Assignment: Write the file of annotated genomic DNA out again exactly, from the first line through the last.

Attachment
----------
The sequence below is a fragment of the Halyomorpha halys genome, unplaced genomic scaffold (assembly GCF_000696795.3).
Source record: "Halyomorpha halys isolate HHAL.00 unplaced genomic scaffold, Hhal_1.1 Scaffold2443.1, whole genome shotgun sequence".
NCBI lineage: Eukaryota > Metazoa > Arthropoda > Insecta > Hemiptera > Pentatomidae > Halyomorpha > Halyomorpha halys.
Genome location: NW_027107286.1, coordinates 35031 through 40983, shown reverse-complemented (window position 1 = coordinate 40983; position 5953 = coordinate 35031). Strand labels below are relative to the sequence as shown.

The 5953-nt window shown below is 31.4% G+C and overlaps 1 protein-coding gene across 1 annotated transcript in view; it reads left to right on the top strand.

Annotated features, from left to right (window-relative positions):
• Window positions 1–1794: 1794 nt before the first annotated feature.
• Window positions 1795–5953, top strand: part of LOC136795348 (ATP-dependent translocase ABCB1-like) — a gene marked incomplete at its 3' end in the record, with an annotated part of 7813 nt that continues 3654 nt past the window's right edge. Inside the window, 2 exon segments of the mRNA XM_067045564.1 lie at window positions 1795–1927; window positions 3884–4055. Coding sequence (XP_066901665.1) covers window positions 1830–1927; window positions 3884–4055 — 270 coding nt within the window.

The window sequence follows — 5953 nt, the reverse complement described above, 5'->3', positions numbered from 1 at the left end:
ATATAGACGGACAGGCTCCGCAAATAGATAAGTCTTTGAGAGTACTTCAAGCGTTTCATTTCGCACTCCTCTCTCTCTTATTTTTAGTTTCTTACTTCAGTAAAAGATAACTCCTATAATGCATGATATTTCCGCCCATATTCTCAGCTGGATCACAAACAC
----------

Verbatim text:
The sequence below is a fragment of the Halyomorpha halys genome, unplaced genomic scaffold (assembly GCF_000696795.3).
Source record: "Halyomorpha halys isolate HHAL.00 unplaced genomic scaffold, Hhal_1.1 Scaffold2443.1, whole genome shotgun sequence".
NCBI lineage: Eukaryota > Metazoa > Arthropoda > Insecta > Hemiptera > Pentatomidae > Halyomorpha > Halyomorpha halys.
Genome location: NW_027107286.1, coordinates 35031 through 40983, shown reverse-complemented (window position 1 = coordinate 40983; position 5953 = coordinate 35031). Strand labels below are relative to the sequence as shown.

The 5953-nt window shown below is 31.4% G+C and overlaps 1 protein-coding gene across 1 annotated transcript in view; it reads left to right on the top strand.

Annotated features, from left to right (window-relative positions):
• Window positions 1–1794: 1794 nt before the first annotated feature.
• Window positions 1795–5953, top strand: part of LOC136795348 (ATP-dependent translocase ABCB1-like) — a gene marked incomplete at its 3' end in the record, with an annotated part of 7813 nt that continues 3654 nt past the window's right edge. Inside the window, 2 exon segments of the mRNA XM_067045564.1 lie at window positions 1795–1927; window positions 3884–4055. Coding sequence (XP_066901665.1) covers window positions 1830–1927; window positions 3884–4055 — 270 coding nt within the window.

The window sequence follows — 5953 nt, the reverse complement described above, 5'->3', positions numbered from 1 at the left end:
ATATAGACGGACAGGCTCCGCAAATAGATAAGTCTTTGAGAGTACTTCAAGCGTTTCATTTCGCACTCCTCTCTCTCTTATTTTTAGTTTCTTACTTCAGTAAAAGATAACTCCTATAATGCATGATATTTCCGCCCATATTCTCAGCTGGATCACAAACAC